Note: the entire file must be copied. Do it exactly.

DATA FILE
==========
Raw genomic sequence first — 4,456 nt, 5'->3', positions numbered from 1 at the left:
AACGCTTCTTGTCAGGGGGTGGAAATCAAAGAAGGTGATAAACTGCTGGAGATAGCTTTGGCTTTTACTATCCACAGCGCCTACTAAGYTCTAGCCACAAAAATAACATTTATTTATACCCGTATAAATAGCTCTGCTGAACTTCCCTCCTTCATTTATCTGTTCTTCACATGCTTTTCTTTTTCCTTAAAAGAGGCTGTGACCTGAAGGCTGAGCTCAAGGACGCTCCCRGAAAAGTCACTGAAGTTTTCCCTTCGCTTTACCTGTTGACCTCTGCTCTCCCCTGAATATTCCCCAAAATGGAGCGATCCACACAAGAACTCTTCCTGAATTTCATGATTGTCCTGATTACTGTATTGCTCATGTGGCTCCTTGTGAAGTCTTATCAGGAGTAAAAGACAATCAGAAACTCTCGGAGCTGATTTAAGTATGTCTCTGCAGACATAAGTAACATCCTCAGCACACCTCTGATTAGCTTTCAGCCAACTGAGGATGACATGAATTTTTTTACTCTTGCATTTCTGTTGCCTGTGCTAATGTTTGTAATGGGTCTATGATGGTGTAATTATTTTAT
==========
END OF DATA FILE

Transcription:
Raw genomic sequence first — 4,456 nt, 5'->3', positions numbered from 1 at the left:
AACGCTTCTTGTCAGGGGGTGGAAATCAAAGAAGGTGATAAACTGCTGGAGATAGCTTTGGCTTTTACTATCCACAGCGCCTACTAAGYTCTAGCCACAAAAATAACATTTATTTATACCCGTATAAATAGCTCTGCTGAACTTCCCTCCTTCATTTATCTGTTCTTCACATGCTTTTCTTTTTCCTTAAAAGAGGCTGTGACCTGAAGGCTGAGCTCAAGGACGCTCCCRGAAAAGTCACTGAAGTTTTCCCTTCGCTTTACCTGTTGACCTCTGCTCTCCCCTGAATATTCCCCAAAATGGAGCGATCCACACAAGAACTCTTCCTGAATTTCATGATTGTCCTGATTACTGTATTGCTCATGTGGCTCCTTGTGAAGTCTTATCAGGAGTAAAAGACAATCAGAAACTCTCGGAGCTGATTTAAGTATGTCTCTGCAGACATAAGTAACATCCTCAGCACACCTCTGATTAGCTTTCAGCCAACTGAGGATGACATGAATTTTTTTACTCTTGCATTTCTGTTGCCTGTGCTAATGTTTGTAATGGGTCTATGATGGTGTAATTATTTTAT